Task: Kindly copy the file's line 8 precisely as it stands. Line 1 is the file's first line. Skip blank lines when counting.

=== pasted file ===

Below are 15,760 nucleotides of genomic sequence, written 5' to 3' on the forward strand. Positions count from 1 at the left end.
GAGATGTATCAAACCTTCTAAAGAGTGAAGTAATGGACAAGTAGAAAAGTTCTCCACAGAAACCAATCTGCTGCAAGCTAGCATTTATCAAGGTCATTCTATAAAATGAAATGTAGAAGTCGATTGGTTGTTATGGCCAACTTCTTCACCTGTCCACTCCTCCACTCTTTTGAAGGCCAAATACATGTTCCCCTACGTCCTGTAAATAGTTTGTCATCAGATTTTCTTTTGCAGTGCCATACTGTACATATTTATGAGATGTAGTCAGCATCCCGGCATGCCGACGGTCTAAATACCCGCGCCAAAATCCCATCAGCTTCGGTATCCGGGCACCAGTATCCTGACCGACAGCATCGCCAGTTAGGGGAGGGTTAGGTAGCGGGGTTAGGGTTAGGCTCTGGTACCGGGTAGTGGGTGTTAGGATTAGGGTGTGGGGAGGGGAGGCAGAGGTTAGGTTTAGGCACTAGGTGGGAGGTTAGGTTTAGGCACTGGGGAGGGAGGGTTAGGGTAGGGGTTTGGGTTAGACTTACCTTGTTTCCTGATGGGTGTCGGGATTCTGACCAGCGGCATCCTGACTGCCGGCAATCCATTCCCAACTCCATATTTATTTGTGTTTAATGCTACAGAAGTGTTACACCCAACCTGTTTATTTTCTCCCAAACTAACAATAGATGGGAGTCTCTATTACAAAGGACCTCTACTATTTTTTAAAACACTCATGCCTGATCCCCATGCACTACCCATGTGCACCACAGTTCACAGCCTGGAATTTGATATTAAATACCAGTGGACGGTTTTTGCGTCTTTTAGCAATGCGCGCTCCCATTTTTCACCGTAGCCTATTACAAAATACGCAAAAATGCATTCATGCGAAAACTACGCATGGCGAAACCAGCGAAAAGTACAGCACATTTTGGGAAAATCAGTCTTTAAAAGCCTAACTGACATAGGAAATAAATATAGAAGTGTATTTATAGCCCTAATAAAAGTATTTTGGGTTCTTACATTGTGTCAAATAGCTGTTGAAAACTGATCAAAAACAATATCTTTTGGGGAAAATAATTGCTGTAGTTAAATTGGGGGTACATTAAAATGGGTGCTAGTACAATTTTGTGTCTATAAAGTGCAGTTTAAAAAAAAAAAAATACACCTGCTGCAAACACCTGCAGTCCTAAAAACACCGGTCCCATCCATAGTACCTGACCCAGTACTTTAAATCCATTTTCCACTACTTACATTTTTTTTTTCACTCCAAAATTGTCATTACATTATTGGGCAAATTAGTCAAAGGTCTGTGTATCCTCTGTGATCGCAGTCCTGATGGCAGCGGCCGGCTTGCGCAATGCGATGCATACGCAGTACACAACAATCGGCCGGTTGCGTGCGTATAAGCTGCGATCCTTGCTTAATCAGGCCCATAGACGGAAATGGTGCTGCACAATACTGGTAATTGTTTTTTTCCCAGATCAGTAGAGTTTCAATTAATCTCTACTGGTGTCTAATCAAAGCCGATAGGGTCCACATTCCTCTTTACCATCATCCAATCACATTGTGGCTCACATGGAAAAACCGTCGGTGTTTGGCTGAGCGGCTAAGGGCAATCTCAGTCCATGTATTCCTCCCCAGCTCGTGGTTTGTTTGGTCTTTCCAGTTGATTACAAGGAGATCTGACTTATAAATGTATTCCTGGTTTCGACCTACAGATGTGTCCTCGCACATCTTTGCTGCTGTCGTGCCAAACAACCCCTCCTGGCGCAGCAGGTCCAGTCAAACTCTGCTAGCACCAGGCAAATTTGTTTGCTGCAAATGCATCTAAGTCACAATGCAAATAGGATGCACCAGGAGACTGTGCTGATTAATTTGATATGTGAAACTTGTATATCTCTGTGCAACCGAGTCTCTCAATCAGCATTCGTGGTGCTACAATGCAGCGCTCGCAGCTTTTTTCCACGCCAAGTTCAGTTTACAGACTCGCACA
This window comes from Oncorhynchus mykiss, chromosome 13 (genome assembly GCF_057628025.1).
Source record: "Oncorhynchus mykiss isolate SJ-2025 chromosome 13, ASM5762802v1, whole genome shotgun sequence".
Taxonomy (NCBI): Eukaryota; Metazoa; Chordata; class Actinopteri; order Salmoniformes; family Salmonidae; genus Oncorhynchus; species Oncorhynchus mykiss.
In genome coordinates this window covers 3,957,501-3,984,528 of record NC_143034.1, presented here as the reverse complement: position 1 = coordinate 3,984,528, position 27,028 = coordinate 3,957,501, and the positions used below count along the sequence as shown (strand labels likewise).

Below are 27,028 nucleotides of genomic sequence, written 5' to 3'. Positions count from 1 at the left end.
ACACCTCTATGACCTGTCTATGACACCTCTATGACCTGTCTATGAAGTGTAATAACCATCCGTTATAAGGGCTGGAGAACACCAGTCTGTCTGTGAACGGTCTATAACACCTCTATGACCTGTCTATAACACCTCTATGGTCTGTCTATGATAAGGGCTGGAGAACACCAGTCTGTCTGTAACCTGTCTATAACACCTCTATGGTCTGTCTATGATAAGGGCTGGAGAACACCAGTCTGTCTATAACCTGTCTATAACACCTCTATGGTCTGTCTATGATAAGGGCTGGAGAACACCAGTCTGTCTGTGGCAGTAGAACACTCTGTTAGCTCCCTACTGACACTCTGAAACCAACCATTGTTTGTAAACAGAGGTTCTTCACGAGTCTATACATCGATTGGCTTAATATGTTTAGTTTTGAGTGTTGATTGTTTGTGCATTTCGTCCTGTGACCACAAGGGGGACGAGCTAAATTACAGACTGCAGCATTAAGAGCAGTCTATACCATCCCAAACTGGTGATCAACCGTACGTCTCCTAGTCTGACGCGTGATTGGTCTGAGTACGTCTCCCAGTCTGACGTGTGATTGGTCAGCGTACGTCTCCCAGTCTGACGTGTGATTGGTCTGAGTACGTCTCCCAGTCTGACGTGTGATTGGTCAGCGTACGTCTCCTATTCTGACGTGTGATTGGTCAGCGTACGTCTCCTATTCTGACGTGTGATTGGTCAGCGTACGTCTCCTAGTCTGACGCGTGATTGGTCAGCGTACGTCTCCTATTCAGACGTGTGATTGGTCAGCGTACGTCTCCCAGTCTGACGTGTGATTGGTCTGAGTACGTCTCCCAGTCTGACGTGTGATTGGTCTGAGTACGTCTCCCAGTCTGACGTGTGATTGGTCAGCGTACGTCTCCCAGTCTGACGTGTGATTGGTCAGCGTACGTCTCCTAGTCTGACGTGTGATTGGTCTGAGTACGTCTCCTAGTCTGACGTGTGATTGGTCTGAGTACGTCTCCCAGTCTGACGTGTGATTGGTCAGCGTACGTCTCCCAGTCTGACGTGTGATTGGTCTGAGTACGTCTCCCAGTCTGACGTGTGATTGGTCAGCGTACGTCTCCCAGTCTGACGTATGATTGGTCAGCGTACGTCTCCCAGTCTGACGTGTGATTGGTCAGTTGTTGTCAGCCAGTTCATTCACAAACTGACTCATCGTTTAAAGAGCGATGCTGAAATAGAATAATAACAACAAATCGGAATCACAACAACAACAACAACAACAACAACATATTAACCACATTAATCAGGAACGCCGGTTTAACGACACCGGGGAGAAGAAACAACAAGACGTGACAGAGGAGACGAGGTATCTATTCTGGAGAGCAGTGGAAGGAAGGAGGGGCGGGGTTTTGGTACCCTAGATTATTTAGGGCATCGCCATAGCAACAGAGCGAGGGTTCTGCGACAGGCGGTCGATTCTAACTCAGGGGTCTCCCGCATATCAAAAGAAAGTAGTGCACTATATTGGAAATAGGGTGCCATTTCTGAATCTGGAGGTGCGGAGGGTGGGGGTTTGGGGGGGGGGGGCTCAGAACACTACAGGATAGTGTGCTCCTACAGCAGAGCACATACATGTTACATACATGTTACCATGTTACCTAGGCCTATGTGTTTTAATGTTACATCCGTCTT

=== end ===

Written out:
ACACCTCTATGACCTGTCTATGACACCTCTATGACCTGTCTATGAAGTGTAATAACCATCCGTTATAAGGGCTGGAGAACACCAGTCTGTCTGTGAACGGTCTATAACACCTCTATGACCTGTCTATAACACCTCTATGGTCTGTCTATGATAAGGGCTGGAGAACACCAGTCTGTCTGTAACCTGTCTATAACACCTCTATGGTCTGTCTATGATAAGGGCTGGAGAACACCAGTCTGTCTATAACCTGTCTATAACACCTCTATGGTCTGTCTATGATAAGGGCTGGAGAACACCAGTCTGTCTGTGGCAGTAGAACACTCTGTTAGCTCCCTACTGACACTCTGAAACCAACCATTGTTTGTAAACAGAGGTTCTTCACGAGTCTATACATCGATTGGCTTAATATGTTTAGTTTTGAGTGTTGATTGTTTGTGCATTTCGTCCTGTGACCACAAGGGGGACGAGCTAAATTACAGACTGCAGCATTAAGAGCAGTCTATACCATCCCAAACTGGTGATCAACCGTACGTCTCCTAGTCTGACGCGTGATTGGTCTGAGTACGTCTCCCAGTCTGACGTGTGATTGGTCAGCGTACGTCTCCCAGTCTGACGTGTGATTGGTCTGAGTACGTCTCCCAGTCTGACGTGTGATTGGTCAGCGTACGTCTCCTATTCTGACGTGTGATTGGTCAGCGTACGTCTCCTATTCTGACGTGTGATTGGTCAGCGTACGTCTCCTAGTCTGACGCGTGATTGGTCAGCGTACGTCTCCTATTCAGACGTGTGATTGGTCAGCGTACGTCTCCCAGTCTGACGTGTGATTGGTCTGAGTACGTCTCCCAGTCTGACGTGTGATTGGTCTGAGTACGTCTCCCAGTCTGACGTGTGATTGGTCAGCGTACGTCTCCCAGTCTGACGTGTGATTGGTCAGCGTACGTCTCCTAGTCTGACGTGTGATTGGTCTGAGTACGTCTCCTAGTCTGACGTGTGATTGGTCTGAGTACGTCTCCCAGTCTGACGTGTGATTGGTCAGCGTACGTCTCCCAGTCTGACGTGTGATTGGTCTGAGTACGTCTCCCAGTCTGACGTGTGATTGGTCAGCGTACGTCTCCCAGTCTGACGTATGATTGGTCAGCGTACGTCTCCCAGTCTGACGTGTGATTGGTCAGTTGTTGTCAGCCAGTTCATTCACAAACTGACTCATCGTTTAAAGAGCGATGCTGAAATAGAATAATAACAACAAATCGGAATCACAACAACAACAACAACAACAACAACATATTAACCACATTAATCAGGAACGCCGGTTTAACGACACCGGGGAGAAGAAACAACAAGACGTGACAGAGGAGACGAGGTATCTATTCTGGAGAGCAGTGGAAGGAAGGAGGGGCGGGGTTTTGGTACCCTAGATTATTTAGGGCATCGCCATAGCAACAGAGCGAGGGTTCTGCGACAGGCGGTCGATTCTAACTCAGGGGTCTCCCGCATATCAAAAGAAAGTAGTGCACTATATTGGAAATAGGGTGCCATTTCTGAATCTGGAGGTGCGGAGGGTGGGGGTTTGGGGGGGGGGGGCTCAGAACACTACAGGATAGTGTGCTCCTACAGCAGAGCACATACATGTTACATACATGTTACCATGTTACCTAGGCCTATGTGTTTTAATGTTACATCCGTCTT